A 15th-century Lombard copper-gilt processional Cross, with on the front the Crucified Christ and on the four lobes, at the top Saint John the Evangelist holding his Gospel, at the sides the grieving Virgin Mary and Saint John, and below Mary Magdalene with a jar of ointment. On the reverse is in the centre God the Father and at the four ends, clockwise from the top, the symbols for Saints, John the Evangelist, Mark, Matthew and Luke. The sheet copper elements engraved with foliate decoration and light radiating out from Christ and God the Father. Large copper-gilt beads attached to the Cross, only three surviving, but there must originally have been at least seven, around Christ and at the ends of the Cross. The Cross appears to have been much repaired, with many replacement nails. Fixed to a gilt-copper knop and ferrule, with a modern foot. The Cross itself is made of sheet copper applied with nails to a wooden core. The copper sheets are engraved and gilded. The figural elements are all cast separately, gilded and applied to the Cross.
The Cross is close in style to a group of Crosses that are mainly found in the Como region north of Milan, and appear to be products of a Lombard workshop. Its distinctive outline shape is very similar to those of a mid-fifteenth-century Cross in a private collection (Oleg Zastrow, Croci e Crocefissi. Tesori dall’VIII al XIX secolo/Crosses and Crucifixes. Treasures from the 8th to 19th century, Milan 2009, pp. 124-32, no. XVII; see also another Cross of similar design in the same collection, ibid., pp. 160-64, no. XXIII) and to a further group of closely comparable Crosses (Oleg Zastrow, Capolavori di oreficeria sacra nel Comasco, Como 1984, pp. 27-35, 38, nos. 6-20, 23). Many of these Crosses also have numerous applied spheres similar to the three that survive on the Ightham Mote Cross, and several also have similar applied INRI tablets above Christ’s head. There is considerable variety in the decoration and figures on these Crosses, so they are unlikely all to be the products of a single workshop. Jeremy Warren (December 2017)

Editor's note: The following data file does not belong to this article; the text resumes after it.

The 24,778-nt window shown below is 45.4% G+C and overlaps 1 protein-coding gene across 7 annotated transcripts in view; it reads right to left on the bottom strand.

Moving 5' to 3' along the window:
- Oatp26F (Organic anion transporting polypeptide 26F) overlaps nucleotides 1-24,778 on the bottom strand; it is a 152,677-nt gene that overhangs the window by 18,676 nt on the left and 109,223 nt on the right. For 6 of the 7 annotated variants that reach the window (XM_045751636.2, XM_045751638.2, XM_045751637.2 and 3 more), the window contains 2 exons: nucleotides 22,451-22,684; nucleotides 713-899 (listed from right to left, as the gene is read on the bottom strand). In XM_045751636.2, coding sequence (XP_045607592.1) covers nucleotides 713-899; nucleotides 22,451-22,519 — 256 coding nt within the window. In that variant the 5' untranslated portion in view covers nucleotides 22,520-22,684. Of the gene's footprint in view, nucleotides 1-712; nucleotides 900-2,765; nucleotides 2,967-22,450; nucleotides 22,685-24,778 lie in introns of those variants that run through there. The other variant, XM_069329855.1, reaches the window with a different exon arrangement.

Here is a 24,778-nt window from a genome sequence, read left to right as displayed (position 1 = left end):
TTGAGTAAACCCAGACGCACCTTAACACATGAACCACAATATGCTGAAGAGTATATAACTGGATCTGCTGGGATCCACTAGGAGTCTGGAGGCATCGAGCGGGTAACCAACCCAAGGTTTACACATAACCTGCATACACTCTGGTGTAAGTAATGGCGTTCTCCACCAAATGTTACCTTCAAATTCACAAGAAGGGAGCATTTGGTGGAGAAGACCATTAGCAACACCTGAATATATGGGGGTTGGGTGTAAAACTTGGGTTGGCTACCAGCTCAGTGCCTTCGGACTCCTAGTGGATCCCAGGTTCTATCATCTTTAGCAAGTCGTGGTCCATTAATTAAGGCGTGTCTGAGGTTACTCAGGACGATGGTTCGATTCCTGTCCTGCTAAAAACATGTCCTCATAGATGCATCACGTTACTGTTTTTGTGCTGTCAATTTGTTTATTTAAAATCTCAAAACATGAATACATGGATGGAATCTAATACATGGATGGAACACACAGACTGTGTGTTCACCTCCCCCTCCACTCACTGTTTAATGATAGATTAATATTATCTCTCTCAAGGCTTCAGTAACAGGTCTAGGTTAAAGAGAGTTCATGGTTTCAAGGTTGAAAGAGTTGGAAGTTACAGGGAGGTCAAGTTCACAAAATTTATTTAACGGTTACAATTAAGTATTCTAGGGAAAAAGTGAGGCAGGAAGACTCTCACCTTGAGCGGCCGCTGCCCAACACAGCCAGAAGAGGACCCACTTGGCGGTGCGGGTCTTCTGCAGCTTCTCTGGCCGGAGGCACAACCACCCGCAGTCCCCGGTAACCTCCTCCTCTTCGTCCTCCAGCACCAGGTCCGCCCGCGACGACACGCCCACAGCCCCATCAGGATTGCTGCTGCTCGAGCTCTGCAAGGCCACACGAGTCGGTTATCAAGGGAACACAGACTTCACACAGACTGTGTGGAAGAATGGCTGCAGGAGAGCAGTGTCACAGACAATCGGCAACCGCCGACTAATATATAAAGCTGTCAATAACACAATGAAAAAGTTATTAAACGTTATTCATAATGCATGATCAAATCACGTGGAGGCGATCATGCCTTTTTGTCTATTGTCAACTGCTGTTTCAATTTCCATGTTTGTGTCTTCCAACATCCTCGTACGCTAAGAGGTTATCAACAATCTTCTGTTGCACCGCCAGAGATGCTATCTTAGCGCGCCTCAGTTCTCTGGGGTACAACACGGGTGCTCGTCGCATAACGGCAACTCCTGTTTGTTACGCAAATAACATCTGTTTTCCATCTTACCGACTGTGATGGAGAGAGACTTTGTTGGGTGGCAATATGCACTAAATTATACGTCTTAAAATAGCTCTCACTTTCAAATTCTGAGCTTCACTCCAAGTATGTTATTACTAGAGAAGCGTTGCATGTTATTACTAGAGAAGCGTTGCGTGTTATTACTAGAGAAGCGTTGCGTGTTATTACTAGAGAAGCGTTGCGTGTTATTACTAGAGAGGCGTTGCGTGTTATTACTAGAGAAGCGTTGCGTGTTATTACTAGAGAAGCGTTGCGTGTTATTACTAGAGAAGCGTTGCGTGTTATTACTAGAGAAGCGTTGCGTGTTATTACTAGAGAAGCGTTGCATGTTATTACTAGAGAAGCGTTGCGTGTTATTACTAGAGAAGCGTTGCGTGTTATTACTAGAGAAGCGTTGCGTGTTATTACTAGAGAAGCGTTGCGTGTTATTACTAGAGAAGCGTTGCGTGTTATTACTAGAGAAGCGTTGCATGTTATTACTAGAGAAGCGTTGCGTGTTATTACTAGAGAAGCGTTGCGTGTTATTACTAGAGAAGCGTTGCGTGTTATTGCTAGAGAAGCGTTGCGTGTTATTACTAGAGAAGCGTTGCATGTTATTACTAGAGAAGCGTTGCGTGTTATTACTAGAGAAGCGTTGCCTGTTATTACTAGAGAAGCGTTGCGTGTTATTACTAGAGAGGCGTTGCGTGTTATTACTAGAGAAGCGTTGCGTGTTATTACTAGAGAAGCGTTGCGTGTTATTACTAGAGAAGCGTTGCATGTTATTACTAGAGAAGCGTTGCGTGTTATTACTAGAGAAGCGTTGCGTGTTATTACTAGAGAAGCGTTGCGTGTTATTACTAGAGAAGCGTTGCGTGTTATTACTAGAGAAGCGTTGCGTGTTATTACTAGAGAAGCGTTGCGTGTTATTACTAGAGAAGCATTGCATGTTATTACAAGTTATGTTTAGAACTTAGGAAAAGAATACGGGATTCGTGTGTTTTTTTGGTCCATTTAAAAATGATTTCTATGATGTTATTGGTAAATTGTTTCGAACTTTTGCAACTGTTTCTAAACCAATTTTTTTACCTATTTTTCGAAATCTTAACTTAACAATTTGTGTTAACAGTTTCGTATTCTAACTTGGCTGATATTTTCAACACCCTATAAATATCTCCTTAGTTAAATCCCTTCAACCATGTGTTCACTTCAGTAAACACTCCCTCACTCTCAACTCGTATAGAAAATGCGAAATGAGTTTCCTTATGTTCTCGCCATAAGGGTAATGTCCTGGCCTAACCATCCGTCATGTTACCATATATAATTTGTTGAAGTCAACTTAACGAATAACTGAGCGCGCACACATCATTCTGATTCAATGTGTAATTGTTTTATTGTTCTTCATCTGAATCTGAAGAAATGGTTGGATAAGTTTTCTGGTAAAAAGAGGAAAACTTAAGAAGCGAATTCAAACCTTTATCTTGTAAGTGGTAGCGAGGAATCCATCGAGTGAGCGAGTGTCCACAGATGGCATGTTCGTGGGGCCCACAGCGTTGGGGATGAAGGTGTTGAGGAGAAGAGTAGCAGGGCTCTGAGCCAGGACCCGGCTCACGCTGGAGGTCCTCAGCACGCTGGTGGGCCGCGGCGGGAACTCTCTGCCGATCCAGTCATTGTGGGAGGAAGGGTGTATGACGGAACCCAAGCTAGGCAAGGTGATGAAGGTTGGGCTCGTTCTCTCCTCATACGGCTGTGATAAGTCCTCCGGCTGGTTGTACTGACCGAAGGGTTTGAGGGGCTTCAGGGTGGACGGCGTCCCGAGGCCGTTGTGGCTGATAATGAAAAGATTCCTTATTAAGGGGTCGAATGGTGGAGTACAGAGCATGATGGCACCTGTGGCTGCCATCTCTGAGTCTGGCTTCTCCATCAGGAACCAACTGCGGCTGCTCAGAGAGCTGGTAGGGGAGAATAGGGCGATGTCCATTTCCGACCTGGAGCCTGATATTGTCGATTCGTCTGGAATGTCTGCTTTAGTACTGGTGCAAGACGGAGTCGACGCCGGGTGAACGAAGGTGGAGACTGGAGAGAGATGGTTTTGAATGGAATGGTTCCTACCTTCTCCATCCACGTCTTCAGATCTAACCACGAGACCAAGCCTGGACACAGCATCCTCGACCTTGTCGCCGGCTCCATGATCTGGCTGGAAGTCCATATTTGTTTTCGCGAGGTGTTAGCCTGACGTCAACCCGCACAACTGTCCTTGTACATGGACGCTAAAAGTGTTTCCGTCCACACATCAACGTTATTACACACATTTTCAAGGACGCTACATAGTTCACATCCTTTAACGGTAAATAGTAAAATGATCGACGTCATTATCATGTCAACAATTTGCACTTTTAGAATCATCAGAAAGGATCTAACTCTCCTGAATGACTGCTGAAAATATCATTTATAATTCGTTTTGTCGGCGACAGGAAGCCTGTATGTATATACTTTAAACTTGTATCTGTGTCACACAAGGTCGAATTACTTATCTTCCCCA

National Trust Collections (Ightham Mote)
Marks and inscriptions
On a tablet attached to the top of the Crucifix on which Christ is crucified: I.N.R.I.